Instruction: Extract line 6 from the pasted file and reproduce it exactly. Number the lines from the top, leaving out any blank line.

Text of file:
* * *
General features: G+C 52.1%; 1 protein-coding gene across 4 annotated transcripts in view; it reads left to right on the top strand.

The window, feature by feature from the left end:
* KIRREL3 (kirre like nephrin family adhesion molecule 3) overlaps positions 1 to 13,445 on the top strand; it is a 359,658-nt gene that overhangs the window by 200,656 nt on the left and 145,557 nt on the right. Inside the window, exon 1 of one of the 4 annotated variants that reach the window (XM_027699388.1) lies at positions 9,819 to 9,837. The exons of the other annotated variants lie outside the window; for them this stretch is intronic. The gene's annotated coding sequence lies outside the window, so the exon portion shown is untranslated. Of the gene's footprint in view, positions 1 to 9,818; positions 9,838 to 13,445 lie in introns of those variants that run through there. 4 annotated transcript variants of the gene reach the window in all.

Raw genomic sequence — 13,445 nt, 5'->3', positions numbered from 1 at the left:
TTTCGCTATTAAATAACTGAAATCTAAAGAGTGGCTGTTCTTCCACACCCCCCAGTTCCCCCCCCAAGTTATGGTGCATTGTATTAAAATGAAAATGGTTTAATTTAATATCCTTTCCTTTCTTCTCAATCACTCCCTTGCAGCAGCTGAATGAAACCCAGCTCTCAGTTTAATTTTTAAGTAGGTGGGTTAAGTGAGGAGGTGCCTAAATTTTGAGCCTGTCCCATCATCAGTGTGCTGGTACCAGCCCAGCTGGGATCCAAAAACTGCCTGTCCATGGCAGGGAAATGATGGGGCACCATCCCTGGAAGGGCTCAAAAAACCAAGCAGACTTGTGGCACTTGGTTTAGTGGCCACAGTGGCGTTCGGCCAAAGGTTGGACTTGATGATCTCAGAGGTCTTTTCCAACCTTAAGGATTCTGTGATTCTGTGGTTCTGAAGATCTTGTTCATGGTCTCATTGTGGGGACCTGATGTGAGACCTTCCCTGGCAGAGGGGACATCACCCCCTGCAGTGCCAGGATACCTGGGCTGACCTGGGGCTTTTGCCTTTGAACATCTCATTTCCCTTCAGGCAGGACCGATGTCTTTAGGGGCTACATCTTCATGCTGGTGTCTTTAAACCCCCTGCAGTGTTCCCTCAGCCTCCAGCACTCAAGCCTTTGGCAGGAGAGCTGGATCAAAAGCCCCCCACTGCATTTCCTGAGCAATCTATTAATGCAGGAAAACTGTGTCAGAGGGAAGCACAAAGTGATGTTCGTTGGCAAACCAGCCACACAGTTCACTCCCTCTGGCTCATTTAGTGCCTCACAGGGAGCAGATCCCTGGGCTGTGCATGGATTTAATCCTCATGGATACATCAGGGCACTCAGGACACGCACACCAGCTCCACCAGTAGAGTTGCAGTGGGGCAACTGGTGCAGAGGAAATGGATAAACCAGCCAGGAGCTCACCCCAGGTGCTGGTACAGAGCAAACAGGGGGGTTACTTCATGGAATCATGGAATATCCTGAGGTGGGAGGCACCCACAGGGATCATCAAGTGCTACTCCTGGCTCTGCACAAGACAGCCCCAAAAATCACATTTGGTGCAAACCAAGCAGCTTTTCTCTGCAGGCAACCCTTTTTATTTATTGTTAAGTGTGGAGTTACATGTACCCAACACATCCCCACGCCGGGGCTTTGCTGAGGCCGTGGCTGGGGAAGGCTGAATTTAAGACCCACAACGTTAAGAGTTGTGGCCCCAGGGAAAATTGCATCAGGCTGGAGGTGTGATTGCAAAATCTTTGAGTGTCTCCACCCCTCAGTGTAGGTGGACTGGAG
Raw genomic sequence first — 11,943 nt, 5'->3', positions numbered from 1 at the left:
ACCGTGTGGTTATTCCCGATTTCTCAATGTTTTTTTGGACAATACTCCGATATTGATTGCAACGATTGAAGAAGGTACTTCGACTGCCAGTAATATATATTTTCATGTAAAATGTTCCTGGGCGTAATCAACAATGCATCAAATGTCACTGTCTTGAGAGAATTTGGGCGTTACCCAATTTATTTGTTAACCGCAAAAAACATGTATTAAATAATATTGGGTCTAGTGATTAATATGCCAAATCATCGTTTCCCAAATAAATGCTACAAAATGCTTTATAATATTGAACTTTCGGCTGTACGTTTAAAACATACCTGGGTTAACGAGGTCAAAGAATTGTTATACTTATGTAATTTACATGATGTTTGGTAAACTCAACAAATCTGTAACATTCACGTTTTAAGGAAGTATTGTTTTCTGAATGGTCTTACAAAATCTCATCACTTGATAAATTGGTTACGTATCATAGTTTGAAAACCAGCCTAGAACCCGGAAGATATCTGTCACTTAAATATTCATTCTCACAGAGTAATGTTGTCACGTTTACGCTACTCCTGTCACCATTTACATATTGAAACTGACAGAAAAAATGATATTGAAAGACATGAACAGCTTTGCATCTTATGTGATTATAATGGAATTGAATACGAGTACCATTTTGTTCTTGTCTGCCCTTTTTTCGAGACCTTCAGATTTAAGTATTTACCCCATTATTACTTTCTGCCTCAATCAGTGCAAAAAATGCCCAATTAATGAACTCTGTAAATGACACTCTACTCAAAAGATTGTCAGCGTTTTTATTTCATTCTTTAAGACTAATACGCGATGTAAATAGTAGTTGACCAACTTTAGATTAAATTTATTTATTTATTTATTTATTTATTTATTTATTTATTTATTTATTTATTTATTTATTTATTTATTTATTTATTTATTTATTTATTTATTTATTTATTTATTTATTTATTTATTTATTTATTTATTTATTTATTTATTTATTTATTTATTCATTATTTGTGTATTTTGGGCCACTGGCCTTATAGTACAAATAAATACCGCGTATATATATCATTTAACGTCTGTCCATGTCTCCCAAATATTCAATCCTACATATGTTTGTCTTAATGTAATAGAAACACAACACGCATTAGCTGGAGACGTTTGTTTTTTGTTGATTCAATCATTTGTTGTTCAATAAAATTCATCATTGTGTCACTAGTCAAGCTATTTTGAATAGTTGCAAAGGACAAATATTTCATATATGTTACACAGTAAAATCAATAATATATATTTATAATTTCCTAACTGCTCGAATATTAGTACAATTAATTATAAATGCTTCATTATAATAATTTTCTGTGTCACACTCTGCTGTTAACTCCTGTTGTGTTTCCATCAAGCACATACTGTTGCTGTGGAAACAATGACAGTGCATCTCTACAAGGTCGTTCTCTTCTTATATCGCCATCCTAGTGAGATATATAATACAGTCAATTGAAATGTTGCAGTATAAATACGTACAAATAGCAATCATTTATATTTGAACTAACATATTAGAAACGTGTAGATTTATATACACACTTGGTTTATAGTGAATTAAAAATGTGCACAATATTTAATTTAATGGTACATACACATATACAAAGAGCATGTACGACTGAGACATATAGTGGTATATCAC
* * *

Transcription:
Raw genomic sequence first — 11,943 nt, 5'->3', positions numbered from 1 at the left: